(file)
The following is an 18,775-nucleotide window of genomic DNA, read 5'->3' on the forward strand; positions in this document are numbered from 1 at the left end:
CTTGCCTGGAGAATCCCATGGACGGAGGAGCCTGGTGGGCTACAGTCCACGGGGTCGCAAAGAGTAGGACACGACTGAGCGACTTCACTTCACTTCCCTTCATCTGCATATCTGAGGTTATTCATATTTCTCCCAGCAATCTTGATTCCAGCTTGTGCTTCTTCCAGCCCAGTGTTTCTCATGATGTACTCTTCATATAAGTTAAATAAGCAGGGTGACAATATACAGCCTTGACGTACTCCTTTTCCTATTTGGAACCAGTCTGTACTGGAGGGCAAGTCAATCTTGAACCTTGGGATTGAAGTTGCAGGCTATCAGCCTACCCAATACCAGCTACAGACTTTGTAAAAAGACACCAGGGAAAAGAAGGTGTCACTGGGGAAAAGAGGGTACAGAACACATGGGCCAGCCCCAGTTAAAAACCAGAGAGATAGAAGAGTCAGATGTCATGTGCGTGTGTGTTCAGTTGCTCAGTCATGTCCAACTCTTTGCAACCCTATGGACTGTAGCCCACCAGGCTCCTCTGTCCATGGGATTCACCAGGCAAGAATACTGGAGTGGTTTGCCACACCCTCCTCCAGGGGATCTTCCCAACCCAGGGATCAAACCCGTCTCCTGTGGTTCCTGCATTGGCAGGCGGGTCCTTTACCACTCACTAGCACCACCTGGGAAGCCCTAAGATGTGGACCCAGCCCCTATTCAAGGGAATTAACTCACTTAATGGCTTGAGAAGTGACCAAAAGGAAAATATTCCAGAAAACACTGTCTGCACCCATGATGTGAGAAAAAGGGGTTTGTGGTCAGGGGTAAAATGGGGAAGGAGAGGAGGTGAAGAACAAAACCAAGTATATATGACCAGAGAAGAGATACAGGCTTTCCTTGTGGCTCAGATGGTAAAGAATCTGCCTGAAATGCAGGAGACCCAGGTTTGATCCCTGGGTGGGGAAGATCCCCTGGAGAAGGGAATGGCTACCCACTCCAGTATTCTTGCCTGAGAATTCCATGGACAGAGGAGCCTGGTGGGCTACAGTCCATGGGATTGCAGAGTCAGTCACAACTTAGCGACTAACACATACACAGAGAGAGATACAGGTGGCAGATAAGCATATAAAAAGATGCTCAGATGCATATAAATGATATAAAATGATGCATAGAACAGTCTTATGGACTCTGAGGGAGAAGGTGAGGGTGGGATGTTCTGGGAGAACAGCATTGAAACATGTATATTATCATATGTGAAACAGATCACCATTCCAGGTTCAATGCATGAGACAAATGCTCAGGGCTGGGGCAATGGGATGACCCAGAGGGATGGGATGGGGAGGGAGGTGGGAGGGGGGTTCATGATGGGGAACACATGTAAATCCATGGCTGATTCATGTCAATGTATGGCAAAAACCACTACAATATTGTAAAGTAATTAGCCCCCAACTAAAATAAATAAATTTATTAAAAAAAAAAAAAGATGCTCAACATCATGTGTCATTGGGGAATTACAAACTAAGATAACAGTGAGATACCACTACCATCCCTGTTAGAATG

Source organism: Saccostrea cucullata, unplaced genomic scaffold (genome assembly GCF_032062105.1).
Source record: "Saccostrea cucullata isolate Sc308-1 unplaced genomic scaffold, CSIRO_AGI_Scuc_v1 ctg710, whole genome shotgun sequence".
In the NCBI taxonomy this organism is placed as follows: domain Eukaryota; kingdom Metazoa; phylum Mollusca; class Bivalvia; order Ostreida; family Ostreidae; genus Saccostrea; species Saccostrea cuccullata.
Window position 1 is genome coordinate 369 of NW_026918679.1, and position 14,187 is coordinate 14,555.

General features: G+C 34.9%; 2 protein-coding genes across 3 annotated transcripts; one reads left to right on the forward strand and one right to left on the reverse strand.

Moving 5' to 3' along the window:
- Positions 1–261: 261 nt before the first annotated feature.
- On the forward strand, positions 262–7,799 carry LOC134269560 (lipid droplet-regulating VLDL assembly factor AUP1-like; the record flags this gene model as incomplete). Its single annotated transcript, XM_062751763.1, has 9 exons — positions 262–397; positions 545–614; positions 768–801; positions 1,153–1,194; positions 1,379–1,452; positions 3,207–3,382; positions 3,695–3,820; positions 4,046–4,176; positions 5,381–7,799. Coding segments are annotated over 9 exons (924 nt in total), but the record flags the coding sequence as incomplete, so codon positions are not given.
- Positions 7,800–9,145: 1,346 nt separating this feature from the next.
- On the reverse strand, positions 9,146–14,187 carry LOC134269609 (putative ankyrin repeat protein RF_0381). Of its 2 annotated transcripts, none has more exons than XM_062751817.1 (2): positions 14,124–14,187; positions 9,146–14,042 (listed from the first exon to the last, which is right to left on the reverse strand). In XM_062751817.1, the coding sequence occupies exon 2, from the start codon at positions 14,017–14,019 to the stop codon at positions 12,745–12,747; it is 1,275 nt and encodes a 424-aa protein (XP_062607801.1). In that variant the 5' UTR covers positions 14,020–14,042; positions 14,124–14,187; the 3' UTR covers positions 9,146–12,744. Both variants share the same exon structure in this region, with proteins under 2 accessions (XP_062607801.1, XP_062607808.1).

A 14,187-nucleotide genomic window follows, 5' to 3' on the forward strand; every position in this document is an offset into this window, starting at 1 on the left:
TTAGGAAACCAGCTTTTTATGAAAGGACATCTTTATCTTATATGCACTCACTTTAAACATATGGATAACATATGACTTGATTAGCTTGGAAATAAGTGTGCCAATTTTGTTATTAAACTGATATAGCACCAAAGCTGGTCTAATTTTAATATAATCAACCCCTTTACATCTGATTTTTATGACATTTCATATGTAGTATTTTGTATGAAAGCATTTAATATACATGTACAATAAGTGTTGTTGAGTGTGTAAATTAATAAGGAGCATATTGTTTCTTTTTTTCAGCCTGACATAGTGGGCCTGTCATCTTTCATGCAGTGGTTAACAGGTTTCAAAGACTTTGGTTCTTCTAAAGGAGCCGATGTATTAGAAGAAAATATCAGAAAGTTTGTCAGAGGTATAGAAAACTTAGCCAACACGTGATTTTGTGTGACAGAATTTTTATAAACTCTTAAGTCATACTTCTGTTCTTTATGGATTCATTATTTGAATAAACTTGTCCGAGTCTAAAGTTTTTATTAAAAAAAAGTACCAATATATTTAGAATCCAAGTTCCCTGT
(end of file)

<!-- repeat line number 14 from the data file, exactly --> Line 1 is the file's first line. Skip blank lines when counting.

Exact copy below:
TTAGGAAACCAGCTTTTTATGAAAGGACATCTTTATCTTATATGCACTCACTTTAAACATATGGATAACATATGACTTGATTAGCTTGGAAATAAGTGTGCCAATTTTGTTATTAAACTGATATAGCACCAAAGCTGGTCTAATTTTAATATAATCAACCCCTTTACATCTGATTTTTATGACATTTCATATGTAGTATTTTGTATGAAAGCATTTAATATACATGTACAATAAGTGTTGTTGAGTGTGTAAATTAATAAGGAGCATATTGTTTCTTTTTTTCAGCCTGACATAGTGGGCCTGTCATCTTTCATGCAGTGGTTAACAGGTTTCAAAGACTTTGGTTCTTCTAAAGGAGCCGATGTATTAGAAGAAAATATCAGAAAGTTTGTCAGAGGTATAGAAAACTTAGCCAACACGTGATTTTGTGTGACAGAATTTTTATAAACTCTTAAGTCATACTTCTGTTCTTTATGGATTCATTATTTGAATAAACTTGTCCGAGTCTAAAGTTTTTATTAAAAAAAAGTACCAATATATTTAGAATCCAAGTTCCCTGT